Structured streaming comes to Apache Spark 2.0

[A version of this post appears on the O’Reilly Radar.]

The O’Reilly Data Show Podcast: Michael Armbrust on enabling users to perform streaming analytics, without having to reason about streaming.

Subscribe to the O’Reilly Data Show Podcast to explore the opportunities and techniques driving big data, data science, and AI. Find us on Stitcher, TuneIn, iTunes, SoundCloud, RSS.

With the release of Spark version 2.0, streaming starts becoming much more accessible to users. By adopting a continuous processing model (on an infinite table), the developers of Spark have enabled users of its SQL or DataFrame APIs to extend their analytic capabilities to unbounded streams.

Within the Spark community, Databricks Engineer, Michael Armbrust is well-known for having led the long-term project to move Spark’s interactive analytics engine from Shark to Spark SQL. (Full disclosure: I’m an advisor to Databricks.) Most recently he has turned his efforts to helping introduce a much simpler stream processing model to Spark Streaming (“structured streaming”).

Tackling these problems at large-scale, in a popular framework with many, many production deployments is a challenging problem. So think of Spark 2.0 as the opening salvo. Just as it took a few versions before a majority of Spark users moved over to Spark SQL, I expect the new structured streaming framework to improve and mature over the next releases of Spark.

Here are some highlights from our conversation:

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Don’t overlook simpler techniques and algorithms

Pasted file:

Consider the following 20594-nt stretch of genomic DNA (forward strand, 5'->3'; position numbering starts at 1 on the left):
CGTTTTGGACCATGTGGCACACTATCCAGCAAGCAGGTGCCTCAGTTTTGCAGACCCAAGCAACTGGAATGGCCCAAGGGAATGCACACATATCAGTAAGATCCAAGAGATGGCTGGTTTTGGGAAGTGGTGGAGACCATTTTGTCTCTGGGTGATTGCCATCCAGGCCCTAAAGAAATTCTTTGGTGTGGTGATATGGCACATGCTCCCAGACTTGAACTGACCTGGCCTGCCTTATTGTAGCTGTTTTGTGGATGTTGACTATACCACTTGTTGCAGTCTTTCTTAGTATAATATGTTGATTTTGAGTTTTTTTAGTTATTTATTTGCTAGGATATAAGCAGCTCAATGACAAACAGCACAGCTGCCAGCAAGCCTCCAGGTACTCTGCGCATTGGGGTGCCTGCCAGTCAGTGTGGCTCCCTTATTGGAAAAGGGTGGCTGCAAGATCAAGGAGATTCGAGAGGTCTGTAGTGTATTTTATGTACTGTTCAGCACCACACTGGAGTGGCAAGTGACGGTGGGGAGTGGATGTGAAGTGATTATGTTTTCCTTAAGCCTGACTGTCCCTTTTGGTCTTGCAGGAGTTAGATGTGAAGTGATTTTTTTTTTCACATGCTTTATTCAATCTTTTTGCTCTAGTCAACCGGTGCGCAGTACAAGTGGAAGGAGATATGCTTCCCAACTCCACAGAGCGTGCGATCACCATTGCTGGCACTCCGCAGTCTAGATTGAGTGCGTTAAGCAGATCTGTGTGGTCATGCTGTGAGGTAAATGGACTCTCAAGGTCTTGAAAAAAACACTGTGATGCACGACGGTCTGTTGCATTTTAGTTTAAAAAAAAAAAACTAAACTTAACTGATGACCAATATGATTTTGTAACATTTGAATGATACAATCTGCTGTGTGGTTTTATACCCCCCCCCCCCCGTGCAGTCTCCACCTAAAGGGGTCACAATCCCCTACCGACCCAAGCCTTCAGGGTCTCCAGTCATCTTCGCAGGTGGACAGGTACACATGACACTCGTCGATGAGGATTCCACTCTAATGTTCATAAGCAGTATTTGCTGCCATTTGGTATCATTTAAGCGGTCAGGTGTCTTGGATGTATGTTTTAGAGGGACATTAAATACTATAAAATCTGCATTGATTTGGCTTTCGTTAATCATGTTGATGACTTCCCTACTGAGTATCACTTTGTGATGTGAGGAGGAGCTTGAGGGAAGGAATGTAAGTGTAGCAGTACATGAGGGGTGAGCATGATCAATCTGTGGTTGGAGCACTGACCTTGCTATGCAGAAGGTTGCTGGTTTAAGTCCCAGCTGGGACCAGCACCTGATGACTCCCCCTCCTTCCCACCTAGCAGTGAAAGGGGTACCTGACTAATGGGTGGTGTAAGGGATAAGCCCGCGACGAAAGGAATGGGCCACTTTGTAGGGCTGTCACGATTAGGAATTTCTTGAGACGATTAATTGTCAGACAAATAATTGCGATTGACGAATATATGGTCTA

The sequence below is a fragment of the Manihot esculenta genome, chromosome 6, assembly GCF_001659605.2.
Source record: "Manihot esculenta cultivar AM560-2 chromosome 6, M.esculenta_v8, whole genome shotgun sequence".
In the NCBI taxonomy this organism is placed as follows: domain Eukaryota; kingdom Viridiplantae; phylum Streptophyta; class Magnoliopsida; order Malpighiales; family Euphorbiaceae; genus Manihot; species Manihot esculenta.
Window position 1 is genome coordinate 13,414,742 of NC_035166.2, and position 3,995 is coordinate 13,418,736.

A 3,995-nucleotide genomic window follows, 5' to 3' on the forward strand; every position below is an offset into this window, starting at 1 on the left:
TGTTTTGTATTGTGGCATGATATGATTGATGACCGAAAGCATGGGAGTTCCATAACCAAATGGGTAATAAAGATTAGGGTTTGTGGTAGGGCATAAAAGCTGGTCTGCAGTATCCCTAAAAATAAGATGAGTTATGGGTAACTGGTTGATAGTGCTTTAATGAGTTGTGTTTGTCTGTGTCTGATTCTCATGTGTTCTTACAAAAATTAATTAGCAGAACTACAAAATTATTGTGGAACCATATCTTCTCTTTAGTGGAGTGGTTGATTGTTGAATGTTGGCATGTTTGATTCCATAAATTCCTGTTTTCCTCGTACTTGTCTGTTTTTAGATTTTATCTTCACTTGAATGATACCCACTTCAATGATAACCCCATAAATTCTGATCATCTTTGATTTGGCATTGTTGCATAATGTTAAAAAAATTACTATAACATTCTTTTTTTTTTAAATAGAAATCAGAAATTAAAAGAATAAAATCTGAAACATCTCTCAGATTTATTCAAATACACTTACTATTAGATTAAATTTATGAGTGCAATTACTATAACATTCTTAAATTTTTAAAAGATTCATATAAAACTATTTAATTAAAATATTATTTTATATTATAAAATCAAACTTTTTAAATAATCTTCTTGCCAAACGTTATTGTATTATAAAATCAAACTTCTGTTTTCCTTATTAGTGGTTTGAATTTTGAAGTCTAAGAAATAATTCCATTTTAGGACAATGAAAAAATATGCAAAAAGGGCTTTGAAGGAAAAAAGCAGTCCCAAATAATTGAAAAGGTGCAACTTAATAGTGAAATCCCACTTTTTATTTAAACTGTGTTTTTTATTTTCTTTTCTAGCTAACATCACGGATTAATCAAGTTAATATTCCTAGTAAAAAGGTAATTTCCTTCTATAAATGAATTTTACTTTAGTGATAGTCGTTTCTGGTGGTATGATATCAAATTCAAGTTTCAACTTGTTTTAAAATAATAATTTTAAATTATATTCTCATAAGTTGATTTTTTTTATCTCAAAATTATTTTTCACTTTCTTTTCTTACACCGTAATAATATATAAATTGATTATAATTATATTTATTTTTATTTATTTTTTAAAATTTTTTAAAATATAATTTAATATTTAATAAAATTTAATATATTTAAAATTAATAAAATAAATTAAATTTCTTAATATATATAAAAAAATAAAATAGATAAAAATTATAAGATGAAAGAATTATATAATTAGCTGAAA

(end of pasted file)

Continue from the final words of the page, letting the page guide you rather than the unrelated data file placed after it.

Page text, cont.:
Even in areas and domains where deep learning excels, simpler approaches are worth examining.

A while back I noted that there are several considerations when evaluating machine learning models:

Accuracy is the main objective and a lot of effort goes towards raising it. But in practice tradeoffs have to be made, and other considerations play a role in model selection. Speed (to train/score) is important if the model is to be used in production. Interpretability is critical if a model has to be explained for transparency reasons (“black-boxes” are always an option, but are opaque by definition). Simplicity is important for practical reasons: if a model has “too many knobs to tune” and optimizations have to be done manually, it might be too involved to build and maintain it in production.

While deep learning has emerged as a technique capable of producing state-of-the-art results across several domains and types of data it’s far from the optimal choice in some situations. Simple techniques can sometimes produce comparable results and they register better along the other dimensions listed above (interpretability and speed).

A few weeks ago I tweeted a few examples where simpler approaches outperformed deep learning (or in the case of the last tweet, bag-of-words + CNNs outperforming RNNs). These examples struck a chord which prompted me to collect them into a post. It also got me thinking that I should solicit similar examples from my readers: so please leave your favorite example in the comments below, and I will update this post with the best suggestions.


Recent trends in recommender systems

[A version of this post appears on the O’Reilly Radar.]

The O’Reilly Data Show Podcast: Danny Bickson on recommenders, data science, and applications of machine learning.

Subscribe to the O’Reilly Data Show Podcast to explore the opportunities and techniques driving big data and data science. Find us on Stitcher, TuneIn, iTunes, SoundCloud, RSS.

In this episode of the O’Reilly Data Show, I spoke with Danny Bickson, co-founder and VP at Dato, and the principal organizer of the Data Science Summit (full disclosure: I’m a member of the conference organizing committee). Among machine learning students and practitioners, recommender systems have become somewhat of a canonical use case and application. One of the early and popular building blocks was GraphLab’s collaborative filtering toolkit, a library originally written and maintained by Bickson. He has continued to keep tabs on the latest developments in recommenders and continues to help organize workshops on related topics throughout the world.